Nothing sucks the joy out of watching a baseball game quite as much as a pitcher that takes a long time between pitches so I’ve included this somewhat atypical metric in the Pitching index. Moving this slider to the right will move teams that have pitchers that work fast up the list.
Note: Special thanks to Lucas Apostoleris for aggregating this metric by team for the 2010 season (I do not have the statistics for 2009 and 2011 yet.)
Putting it all Together – Your Personal Index
Once you’ve specified the relative importance of each of the 16 metrics you should click the Step 4 tab.
Here you specify the relative importance of the three main categories. In the sample below the settings indicate that Pitching is most important, followed closing by Fielding.
Raw Data and Rankings
The final tab allows you to look at the raw statistics and rankings for each team in the three categories.
You can look at a different category by clicking the Category drop down filter.
A Quick Peek Under The Hood
I plan to write a separate blog post that explains some of the inner workings of the underlying Tableau workbook as well as some of the design decisions. In the meantime, here’s a quick look at the logic behind the indices.
For each category I wanted to have a maximum possible score of 100. That is, if a team ranked first in every metric and the user indicated that every one of those metrics should get a “10” then the top score would be 100.
Here’s the algorithm for Fielding.
((31-[Strikeouts Rank])* User Weight /3
+ (31-[Avg Time Between Pitches Rank])* User Weight /3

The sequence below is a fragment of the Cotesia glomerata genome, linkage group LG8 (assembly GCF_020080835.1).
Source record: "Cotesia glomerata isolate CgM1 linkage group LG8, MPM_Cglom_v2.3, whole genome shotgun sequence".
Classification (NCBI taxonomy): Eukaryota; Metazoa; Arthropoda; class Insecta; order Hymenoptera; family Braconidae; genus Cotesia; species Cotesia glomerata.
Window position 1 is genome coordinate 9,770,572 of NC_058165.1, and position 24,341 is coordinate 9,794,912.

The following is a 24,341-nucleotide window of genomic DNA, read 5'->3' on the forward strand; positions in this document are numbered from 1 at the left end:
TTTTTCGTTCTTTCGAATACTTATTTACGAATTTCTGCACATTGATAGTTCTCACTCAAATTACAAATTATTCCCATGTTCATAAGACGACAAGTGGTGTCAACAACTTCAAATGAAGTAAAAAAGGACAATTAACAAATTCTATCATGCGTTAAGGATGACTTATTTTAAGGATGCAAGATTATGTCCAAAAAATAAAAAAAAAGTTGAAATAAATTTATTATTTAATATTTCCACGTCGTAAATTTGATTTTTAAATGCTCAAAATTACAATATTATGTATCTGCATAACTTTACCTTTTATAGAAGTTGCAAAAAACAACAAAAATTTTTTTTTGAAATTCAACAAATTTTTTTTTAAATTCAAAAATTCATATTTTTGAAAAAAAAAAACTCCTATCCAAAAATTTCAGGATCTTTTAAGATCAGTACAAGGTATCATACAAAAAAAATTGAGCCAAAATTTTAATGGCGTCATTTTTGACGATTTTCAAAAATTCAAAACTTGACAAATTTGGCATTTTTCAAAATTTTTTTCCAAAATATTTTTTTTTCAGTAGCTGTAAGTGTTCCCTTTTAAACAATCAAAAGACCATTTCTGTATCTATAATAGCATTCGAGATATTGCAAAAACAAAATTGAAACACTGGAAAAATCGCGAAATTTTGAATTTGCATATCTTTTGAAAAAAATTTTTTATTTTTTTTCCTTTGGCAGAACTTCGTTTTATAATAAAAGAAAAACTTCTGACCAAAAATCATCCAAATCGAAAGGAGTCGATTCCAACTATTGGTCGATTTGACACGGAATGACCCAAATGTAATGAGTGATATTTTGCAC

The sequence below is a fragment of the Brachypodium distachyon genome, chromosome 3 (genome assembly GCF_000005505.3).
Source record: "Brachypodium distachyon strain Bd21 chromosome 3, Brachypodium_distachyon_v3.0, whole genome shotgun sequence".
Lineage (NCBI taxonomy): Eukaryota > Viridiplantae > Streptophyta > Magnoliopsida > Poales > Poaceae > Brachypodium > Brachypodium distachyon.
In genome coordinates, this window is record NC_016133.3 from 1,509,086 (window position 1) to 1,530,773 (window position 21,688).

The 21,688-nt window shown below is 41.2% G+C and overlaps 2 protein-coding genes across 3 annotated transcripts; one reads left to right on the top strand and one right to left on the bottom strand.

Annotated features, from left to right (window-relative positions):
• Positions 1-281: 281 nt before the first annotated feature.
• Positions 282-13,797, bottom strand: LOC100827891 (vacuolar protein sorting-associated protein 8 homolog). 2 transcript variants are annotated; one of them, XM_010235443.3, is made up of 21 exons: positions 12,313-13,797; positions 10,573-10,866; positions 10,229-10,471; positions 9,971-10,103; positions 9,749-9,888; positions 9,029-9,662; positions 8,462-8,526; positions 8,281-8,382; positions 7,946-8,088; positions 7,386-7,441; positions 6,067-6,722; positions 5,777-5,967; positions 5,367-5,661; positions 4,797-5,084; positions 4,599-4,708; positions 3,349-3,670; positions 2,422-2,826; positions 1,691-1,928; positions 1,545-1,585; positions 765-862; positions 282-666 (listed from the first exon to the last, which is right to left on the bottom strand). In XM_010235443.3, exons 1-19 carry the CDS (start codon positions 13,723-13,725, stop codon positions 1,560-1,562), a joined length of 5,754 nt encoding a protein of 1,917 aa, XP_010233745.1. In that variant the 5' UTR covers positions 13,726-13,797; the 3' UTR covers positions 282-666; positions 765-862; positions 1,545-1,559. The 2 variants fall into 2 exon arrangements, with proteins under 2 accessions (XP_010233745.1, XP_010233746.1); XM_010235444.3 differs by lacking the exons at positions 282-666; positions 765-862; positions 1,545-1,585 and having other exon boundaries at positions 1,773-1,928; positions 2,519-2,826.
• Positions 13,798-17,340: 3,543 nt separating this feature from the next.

+ (31-[ERA Rank]) * User Weight /3
+ (31-[HR (Pitching) Rank])* User Weight /3
+ (31-[Hits (Pitching) Rank])* User Weight /3
+ (31-[Walk (Pitching) Rank])* User Weight /3)
Let’s just look at the first piece.
((31-[Strikeouts (Pitching) Rank])* User Weight Metric /3
There are 30 teams so the top ranked team would 1. 31 minus 1 = 30.
If the user indicates that this measure is of highest importance, the 30 will be multiplied by 10, giving us 300. Dividing by 3 gives us 100.
We repeat this for the other five metrics and get a total possible high score of 600.
Finally, we divide everything by 6 (the number of metrics in this category) and get a top possible score of 100.
(Actually, we divide by 6 minus the number of filters that may have been set to zero indicating that the user doesn’t care about the metric.)
The Batting and Fielding indices are computed in similar fashion. The PBEI (the custom master index) is computed as follows.
(([BattingIndex]* User Weight)+
([PitchingIndex]* User Weight
([FieldingIndex]* User Weight))/(30-(10*[Number_Composite_Ignores]))
Remember that the top possible Batting Index is 100, so if the user indicates this should be weighted as most important (a 10) this would give us 100 x 10, or 1,000.
Do this three times and you get a maximum score of 3,000 so we divide by 30 (okay, 30 minus 10 times the number of ignores) to get a maximum custom index score of 100.